UK’s Withdrawal from the European Union

Part of Business of the House (Today) – in the House of Commons at 3:21 pm on 14th March 2019.

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Photo of Neil Parish Neil Parish Chair, Environment, Food and Rural Affairs Committee 3:21 pm, 14th March 2019

Perhaps their loss is my gain, because I am speaking a little sooner.

It is a great pleasure to speak in this debate because I feel that we have somewhat lost the plot here in Parliament. I have done a lot of canvassing throughout my constituency—in all my major towns such as Honiton, Tiverton, Cullompton, Seaton and Axminster—and as far as people are concerned, they voted in 2016 to leave. They had the people’s vote and they decided. What they cannot understand is why we have not actually left or will not leave on 29 March. They really do not understand it at all. What I cannot understand from one or two of my hon. Friends is why, when we have a strong economy and growing employment and we want to spend money on the health service, education and police, we do not just get on with it and leave the EU.

I was a remain voter, but in the end the EU is becoming more federal and an institution that we will want to leave. But we want to leave with a deal and a trade deal. You would have thought that we could have done it; that we could have all joined together. In the past I have supported the Prime Minister because, first, I believe that she is right and, secondly, I cannot go into the opposite Lobby.

I have a great deal of time for Mr Bradshaw, and if he was here I would say the same thing. He stands in the Lobby like a big spider, and we know what spiders do to flies—spiders eat flies. So our Members who take an extreme position on a different type of deal for Brexit walk into the same Lobby as the right hon. Member for Exeter. But the right hon. Gentleman is clear that he does not want to leave the EU. He wants to revoke article 50 and remain in the EU. My colleagues going in there with this spider want a much tougher Brexit; they do not like the deal that is on the table. They are completely contrary positions.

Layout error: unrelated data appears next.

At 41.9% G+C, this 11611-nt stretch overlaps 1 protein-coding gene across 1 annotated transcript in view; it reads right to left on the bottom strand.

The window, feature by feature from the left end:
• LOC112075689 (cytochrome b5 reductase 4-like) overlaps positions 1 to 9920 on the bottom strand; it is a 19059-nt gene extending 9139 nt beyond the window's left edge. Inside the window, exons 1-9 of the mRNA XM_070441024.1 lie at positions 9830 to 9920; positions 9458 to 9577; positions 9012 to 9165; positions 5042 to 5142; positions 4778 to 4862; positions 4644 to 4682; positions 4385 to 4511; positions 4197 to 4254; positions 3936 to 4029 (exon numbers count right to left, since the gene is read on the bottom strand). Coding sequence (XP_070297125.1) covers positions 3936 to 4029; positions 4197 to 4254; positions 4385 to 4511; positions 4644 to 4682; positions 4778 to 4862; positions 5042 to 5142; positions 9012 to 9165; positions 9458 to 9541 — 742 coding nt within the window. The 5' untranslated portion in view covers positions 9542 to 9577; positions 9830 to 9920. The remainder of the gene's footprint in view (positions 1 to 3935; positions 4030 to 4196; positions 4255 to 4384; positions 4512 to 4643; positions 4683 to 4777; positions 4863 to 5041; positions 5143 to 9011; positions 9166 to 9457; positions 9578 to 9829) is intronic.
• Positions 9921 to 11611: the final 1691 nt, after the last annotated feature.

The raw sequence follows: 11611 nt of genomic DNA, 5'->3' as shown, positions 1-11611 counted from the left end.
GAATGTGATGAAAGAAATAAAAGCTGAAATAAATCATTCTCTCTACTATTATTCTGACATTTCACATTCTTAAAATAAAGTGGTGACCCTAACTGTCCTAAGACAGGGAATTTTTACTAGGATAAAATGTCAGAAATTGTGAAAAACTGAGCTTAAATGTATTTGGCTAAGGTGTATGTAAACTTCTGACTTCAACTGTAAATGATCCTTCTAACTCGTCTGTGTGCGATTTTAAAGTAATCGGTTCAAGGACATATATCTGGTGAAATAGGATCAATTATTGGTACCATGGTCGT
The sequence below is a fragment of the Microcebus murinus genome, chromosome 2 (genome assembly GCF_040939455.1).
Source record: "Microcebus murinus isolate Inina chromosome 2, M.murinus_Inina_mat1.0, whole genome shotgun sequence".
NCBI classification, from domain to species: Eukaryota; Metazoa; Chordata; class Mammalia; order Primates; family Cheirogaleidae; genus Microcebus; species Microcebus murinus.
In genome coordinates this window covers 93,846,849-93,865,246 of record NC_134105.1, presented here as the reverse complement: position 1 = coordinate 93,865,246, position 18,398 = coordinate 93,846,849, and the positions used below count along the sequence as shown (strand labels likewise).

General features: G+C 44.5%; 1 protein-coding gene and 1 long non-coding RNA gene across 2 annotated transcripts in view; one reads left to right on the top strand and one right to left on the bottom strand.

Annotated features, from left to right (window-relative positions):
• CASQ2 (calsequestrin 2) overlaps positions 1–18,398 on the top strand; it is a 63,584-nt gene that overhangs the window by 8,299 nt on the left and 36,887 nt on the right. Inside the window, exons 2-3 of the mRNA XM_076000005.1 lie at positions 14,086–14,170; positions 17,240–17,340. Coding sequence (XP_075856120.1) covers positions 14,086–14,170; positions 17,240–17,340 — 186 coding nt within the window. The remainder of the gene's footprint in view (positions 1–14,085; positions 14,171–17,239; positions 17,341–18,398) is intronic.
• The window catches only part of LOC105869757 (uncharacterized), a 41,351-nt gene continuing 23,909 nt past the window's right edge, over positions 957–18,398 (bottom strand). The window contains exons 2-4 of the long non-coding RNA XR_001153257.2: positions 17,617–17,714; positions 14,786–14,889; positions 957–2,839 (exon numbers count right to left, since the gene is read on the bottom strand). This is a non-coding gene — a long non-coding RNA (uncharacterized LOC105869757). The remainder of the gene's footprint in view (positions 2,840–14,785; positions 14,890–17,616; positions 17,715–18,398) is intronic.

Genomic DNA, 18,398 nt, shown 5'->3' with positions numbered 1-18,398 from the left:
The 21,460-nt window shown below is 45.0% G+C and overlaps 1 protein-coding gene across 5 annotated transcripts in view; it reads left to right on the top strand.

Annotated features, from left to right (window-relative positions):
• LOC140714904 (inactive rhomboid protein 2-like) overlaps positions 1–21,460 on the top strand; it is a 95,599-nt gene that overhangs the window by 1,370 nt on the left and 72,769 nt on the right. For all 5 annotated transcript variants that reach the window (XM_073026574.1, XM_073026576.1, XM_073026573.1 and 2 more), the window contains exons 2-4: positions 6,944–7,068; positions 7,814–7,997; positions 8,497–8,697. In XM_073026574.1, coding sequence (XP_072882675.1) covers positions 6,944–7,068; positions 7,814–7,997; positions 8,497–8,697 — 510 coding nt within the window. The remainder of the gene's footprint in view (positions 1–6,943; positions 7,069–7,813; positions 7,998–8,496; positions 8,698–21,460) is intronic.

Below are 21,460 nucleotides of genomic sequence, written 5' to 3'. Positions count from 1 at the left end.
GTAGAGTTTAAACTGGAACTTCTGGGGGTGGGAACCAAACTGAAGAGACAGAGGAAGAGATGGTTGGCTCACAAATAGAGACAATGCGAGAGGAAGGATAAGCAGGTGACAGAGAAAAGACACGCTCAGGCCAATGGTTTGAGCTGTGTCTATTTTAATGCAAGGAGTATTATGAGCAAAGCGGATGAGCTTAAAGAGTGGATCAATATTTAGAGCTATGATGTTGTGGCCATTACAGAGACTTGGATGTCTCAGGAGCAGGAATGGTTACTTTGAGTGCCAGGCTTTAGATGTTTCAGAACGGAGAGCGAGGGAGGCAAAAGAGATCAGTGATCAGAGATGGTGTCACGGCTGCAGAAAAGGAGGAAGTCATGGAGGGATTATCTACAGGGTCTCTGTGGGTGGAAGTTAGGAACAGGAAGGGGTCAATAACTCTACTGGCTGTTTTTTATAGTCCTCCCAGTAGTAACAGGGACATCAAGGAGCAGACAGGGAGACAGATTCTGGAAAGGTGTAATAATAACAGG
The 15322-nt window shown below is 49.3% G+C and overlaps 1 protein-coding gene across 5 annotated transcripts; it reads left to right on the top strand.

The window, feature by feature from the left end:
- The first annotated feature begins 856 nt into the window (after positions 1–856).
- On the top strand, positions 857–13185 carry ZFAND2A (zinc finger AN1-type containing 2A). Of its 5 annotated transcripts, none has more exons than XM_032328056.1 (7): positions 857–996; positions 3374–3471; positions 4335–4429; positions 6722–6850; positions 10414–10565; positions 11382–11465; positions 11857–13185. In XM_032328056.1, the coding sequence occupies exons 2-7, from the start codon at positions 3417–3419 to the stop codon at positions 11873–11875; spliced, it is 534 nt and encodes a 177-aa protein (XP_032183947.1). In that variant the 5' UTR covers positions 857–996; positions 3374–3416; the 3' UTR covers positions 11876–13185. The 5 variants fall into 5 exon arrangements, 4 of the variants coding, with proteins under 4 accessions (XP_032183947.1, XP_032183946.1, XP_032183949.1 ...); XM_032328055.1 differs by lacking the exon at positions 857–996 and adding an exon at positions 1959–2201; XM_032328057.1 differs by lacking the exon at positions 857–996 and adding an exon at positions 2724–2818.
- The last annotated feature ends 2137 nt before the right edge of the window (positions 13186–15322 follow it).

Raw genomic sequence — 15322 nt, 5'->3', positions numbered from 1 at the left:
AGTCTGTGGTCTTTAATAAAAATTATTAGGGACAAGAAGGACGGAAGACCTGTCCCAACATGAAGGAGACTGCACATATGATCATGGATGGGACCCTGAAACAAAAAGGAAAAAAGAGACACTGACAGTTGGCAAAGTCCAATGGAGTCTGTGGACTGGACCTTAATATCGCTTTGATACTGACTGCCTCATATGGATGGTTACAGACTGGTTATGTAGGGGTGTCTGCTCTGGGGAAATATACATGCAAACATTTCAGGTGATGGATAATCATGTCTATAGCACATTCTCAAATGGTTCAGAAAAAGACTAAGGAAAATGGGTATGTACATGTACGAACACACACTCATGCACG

This Parliament and my party have to decide whether they want to go along, rightly, with what the British people said. I stood on a manifesto to deliver Brexit, like all my colleagues, and Labour Members all did the same. All we are doing is thwarting Brexit. People might wrap it up in all sorts of different clothes, but that is exactly where we are. Therefore, we have to come together and vote, believe it or not, for the Prime Minister’s deal.

The Prime Minister’s deal is a withdrawal agreement. It is not a trade agreement. It leads to the trade agreement. It means that we leave in an orderly fashion. It means our businesses can trade across borders—we will not have the problem in Northern Ireland and the Republic of Ireland that a tariff may be charged on lambs coming into Northern Ireland but not on going out, or vice versa—and it will deal with all of the problems that can happen to our businesses. Travel arrangements are covered by the withdrawal agreement so that we can travel. Human rights, workers’ rights and all of those things are in this withdrawal agreement.

All we spend our time in this House doing is nit-picking just to see what we can find wrong with the withdrawal agreement. It is a bit like selling a house, Mr Speaker. You take ages trying to sell a house because you cannot get the price for it, but as soon as you have sold it, a whole load of people come along and say they would have paid you more for it. Everybody’s got a different idea, but they are not actually doing the negotiations.

As far as my residents are concerned—and, I reckon, most residents in most constituencies in this country—they just want the deal done. They believe that we just make it complicated. They believe that the majority in this House voted for remain, and that therefore we will not carry out the wishes of the people. I voted remain, but I will carry out the wishes of the people, because I believe we need to leave, and leave with a deal.

We like to lambast the Prime Minister all the time in this place. Again, I go out all the time and talk to my residents on the streets, and I assure hon. Members that the Prime Minister is actually very popular still. They think she was dealt a very bad hand of cards, and all we have done is to make it more difficult. Believe it or not—hon. Members will all laugh at me when I say this—I think the withdrawal agreement will come back once more, and I actually believe that it might well go through this House, because the British people expect us to leave on 29 March.